It appeared to be a well-to-do and respectable town, houses were clustered round the church, a gibbet sat in the town square and there was of course, a priory.
It was very unlikely that we were known here, we could safely pass through.
Before approaching the priory, Calder, Mopsa and Randulf assumed their disguises. We decided to present ourselves as travellers in need of a place for the night.
The priory was a sturdy stone building with an equally sturdy heavy wooden door. A minute after knocking, an eye appeared at the small viewing panel, taking the measure of us.
A woman's voice asked us our business?
We explained that we were travellers in need of shelter for the night.
The eye turned to face me and asked who was I?
I explained that I was their guide. There was truth to that.
Our answers seemed satisfactory, the eye disappeared and the door opened. A nun was here and we were granted entry.
With a lowered voice she explained that we would be given an evening meal and taken to our rooms for the night. Inside the priory there was an air of quiet calmness, our footsteps sounded uncomfortably loud as we walked down the sparsely decorated stone corridors.
Before were taken to our meals and as politely as possible we requested a meeting with Mother Benevolence. The nun turned to us and revealed that she was who we were looking for.
We asked the Mother Benevolence if she had supplied medicine for Lady Margaret. She was quite taken aback and surprised, she did not know what we were talking about?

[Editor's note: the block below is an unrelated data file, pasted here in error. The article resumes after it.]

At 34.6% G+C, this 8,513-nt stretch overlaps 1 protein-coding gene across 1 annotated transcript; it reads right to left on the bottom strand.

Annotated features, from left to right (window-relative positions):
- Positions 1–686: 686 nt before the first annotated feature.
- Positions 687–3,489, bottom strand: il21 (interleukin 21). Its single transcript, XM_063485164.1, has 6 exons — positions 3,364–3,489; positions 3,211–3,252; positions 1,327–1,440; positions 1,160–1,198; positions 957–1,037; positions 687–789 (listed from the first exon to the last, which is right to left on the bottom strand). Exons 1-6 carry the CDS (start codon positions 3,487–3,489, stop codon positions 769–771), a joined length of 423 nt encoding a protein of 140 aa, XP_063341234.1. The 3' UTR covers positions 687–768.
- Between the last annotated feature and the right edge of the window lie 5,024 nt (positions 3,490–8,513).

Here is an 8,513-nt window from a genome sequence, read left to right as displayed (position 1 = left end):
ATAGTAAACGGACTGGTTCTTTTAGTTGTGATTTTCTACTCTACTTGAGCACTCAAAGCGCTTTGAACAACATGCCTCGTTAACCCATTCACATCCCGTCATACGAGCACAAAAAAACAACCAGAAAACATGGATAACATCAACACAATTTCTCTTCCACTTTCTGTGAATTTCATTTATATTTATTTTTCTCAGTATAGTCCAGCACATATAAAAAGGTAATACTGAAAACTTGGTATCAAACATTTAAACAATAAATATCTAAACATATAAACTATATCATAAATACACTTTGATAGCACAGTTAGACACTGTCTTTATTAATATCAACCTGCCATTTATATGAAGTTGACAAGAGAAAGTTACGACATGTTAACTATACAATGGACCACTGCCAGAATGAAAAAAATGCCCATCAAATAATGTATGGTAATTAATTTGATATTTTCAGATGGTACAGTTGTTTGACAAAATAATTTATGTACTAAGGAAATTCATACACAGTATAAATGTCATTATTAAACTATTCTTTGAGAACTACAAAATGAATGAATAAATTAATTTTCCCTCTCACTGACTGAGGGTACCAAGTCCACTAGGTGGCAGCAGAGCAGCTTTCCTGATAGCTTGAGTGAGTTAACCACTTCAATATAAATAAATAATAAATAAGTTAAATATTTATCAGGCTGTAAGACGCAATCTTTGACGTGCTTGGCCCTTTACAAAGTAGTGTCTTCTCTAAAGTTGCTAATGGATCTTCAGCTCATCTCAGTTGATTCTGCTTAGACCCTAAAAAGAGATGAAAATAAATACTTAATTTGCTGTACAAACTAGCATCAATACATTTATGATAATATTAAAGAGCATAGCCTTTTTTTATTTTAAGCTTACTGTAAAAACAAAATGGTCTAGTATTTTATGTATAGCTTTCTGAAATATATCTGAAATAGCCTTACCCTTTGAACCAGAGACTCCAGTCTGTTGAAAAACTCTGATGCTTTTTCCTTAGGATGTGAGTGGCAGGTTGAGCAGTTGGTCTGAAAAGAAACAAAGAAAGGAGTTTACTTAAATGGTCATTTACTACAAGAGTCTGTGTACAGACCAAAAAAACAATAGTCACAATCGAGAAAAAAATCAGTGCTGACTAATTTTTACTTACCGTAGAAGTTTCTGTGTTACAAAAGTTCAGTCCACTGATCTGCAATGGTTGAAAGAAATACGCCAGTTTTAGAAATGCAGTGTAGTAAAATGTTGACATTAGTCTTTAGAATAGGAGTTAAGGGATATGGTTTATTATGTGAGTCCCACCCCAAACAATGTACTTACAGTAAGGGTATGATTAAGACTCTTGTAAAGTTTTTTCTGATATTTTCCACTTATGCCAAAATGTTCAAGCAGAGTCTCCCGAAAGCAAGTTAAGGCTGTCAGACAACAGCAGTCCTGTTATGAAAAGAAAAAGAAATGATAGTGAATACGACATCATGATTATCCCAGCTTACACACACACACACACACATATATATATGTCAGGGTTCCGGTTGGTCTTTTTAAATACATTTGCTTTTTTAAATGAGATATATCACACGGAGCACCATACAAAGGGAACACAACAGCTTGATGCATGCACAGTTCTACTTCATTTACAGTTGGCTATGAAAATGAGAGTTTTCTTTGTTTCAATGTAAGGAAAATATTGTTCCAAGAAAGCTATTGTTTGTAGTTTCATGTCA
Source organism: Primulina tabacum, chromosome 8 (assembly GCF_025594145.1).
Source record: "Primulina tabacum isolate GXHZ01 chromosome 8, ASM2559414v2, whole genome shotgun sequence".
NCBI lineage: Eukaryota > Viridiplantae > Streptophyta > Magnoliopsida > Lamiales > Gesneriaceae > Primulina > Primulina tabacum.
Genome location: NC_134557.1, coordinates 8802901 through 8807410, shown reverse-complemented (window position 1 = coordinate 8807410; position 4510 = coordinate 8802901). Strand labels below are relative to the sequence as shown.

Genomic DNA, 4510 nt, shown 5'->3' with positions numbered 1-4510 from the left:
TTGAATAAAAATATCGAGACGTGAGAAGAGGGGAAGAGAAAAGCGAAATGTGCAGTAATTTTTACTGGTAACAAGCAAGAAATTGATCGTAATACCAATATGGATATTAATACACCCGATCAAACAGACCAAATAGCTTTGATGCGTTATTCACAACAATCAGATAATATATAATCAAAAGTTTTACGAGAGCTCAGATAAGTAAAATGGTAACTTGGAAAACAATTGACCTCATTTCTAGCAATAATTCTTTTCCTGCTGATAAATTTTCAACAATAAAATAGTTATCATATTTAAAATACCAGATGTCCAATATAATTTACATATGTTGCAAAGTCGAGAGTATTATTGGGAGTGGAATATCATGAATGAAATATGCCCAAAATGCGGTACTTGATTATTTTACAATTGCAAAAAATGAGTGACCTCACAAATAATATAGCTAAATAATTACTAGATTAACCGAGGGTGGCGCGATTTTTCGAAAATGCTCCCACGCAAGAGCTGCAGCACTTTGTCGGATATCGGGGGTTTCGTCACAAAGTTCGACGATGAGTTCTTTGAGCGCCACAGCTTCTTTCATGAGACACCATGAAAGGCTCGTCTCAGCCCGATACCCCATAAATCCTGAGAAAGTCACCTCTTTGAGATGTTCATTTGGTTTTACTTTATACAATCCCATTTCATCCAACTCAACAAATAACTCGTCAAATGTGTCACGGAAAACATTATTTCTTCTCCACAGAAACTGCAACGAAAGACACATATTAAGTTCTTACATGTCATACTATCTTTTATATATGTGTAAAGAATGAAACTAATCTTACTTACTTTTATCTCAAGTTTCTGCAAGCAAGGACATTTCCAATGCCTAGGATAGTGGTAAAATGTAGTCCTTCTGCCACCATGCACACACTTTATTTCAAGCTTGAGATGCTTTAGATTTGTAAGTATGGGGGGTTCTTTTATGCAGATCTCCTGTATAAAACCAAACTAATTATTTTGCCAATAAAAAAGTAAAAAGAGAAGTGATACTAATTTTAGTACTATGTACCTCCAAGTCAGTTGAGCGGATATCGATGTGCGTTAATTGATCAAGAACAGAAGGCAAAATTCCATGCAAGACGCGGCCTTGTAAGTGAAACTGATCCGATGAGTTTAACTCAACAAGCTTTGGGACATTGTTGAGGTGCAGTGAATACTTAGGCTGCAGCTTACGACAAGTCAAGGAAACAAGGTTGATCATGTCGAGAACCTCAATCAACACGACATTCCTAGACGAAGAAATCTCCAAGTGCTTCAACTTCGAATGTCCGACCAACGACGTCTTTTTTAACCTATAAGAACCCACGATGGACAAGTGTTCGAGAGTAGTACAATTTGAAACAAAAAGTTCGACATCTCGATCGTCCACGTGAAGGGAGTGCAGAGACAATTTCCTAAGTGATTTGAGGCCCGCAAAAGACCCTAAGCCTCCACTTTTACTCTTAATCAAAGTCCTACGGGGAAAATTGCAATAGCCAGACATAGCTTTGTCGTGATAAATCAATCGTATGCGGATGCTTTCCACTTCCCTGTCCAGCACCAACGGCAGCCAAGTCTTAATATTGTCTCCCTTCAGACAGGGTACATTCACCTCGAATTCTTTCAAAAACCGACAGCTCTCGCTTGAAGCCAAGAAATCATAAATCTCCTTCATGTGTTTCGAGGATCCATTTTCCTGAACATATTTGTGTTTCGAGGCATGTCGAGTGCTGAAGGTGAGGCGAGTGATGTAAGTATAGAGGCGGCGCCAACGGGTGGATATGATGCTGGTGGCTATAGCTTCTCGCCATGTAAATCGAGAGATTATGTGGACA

Perhaps this required a slightly different approach.
So we asked her if she any given any medicine to Sir Conrad's squire, Falkirk?
She had not, but she had given him poison!
This was surprising We asked Mother Benevolence to tell us more.
She told us that the poison was for some of Sir Conrad's hunting dogs that needed to be 'put down'.
Mother Benevolence went on to explain that this request had come directly from Sir Conrad when they both attended the Feast of Saint Beatrice last week.
We thanked Mother Benevolence and retired to our rooms.
It seemed that we possibly had an answer.
Sir Conrad was using Mother Benevolence to produce poison, using Falkirk to deliver it in the guise of medicine and using his sister to unwittingly administer it secretly.
It was an impressively elaborate plan, but what did he gain from the death of Lady Margaret?
We could not consider moving against Sir Conrad, not at least directly. He was too powerful and too influential.
Instead we decided to seek out Lady Margaret and warn her.
Morning came and streaks of dawn sunlight blazed through the windows, we woke to our cool stone rooms lit by a hues of gold.
We rose and dressed; simple as it was, it had been sometime since we had slept in accommodation such as this.
Morning in the priory was as equally subdued as evening, the sisters went about their chores with a quiet busyness and spoke in hushed voices.
After breakfast, we gave our thanks, took our leave and headed for Hexham.
The journey to Hexham required trekking east back across the countryside, following along the northern perimeter of The Forest of Caucy.